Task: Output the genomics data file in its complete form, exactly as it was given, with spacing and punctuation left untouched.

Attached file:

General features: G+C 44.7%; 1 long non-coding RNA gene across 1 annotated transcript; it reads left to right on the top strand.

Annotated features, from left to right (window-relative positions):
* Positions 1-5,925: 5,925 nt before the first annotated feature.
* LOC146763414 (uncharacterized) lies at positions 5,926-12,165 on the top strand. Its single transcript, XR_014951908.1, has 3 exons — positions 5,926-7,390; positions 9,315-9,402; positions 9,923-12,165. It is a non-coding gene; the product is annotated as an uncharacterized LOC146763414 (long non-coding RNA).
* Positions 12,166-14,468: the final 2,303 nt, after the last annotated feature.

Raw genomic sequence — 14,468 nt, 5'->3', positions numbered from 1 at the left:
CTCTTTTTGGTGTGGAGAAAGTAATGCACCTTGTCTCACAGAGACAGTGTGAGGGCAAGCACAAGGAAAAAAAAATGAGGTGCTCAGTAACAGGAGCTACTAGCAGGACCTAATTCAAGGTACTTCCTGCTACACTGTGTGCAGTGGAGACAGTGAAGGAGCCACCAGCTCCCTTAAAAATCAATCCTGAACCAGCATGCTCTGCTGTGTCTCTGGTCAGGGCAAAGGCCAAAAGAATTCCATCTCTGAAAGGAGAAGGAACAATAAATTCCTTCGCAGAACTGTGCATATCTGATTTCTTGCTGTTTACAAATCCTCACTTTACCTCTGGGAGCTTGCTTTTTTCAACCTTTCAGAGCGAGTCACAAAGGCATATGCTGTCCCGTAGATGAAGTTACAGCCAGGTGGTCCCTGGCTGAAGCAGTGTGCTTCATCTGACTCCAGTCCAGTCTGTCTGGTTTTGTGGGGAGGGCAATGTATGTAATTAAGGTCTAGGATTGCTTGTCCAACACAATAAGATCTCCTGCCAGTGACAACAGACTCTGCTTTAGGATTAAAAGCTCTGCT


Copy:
General features: G+C 44.7%; 1 long non-coding RNA gene across 1 annotated transcript; it reads left to right on the top strand.

Annotated features, from left to right (window-relative positions):
* Positions 1-5,925: 5,925 nt before the first annotated feature.
* LOC146763414 (uncharacterized) lies at positions 5,926-12,165 on the top strand. Its single transcript, XR_014951908.1, has 3 exons — positions 5,926-7,390; positions 9,315-9,402; positions 9,923-12,165. It is a non-coding gene; the product is annotated as an uncharacterized LOC146763414 (long non-coding RNA).
* Positions 12,166-14,468: the final 2,303 nt, after the last annotated feature.

Raw genomic sequence — 14,468 nt, 5'->3', positions numbered from 1 at the left:
CTCTTTTTGGTGTGGAGAAAGTAATGCACCTTGTCTCACAGAGACAGTGTGAGGGCAAGCACAAGGAAAAAAAAATGAGGTGCTCAGTAACAGGAGCTACTAGCAGGACCTAATTCAAGGTACTTCCTGCTACACTGTGTGCAGTGGAGACAGTGAAGGAGCCACCAGCTCCCTTAAAAATCAATCCTGAACCAGCATGCTCTGCTGTGTCTCTGGTCAGGGCAAAGGCCAAAAGAATTCCATCTCTGAAAGGAGAAGGAACAATAAATTCCTTCGCAGAACTGTGCATATCTGATTTCTTGCTGTTTACAAATCCTCACTTTACCTCTGGGAGCTTGCTTTTTTCAACCTTTCAGAGCGAGTCACAAAGGCATATGCTGTCCCGTAGATGAAGTTACAGCCAGGTGGTCCCTGGCTGAAGCAGTGTGCTTCATCTGACTCCAGTCCAGTCTGTCTGGTTTTGTGGGGAGGGCAATGTATGTAATTAAGGTCTAGGATTGCTTGTCCAACACAATAAGATCTCCTGCCAGTGACAACAGACTCTGCTTTAGGATTAAAAGCTCTGCT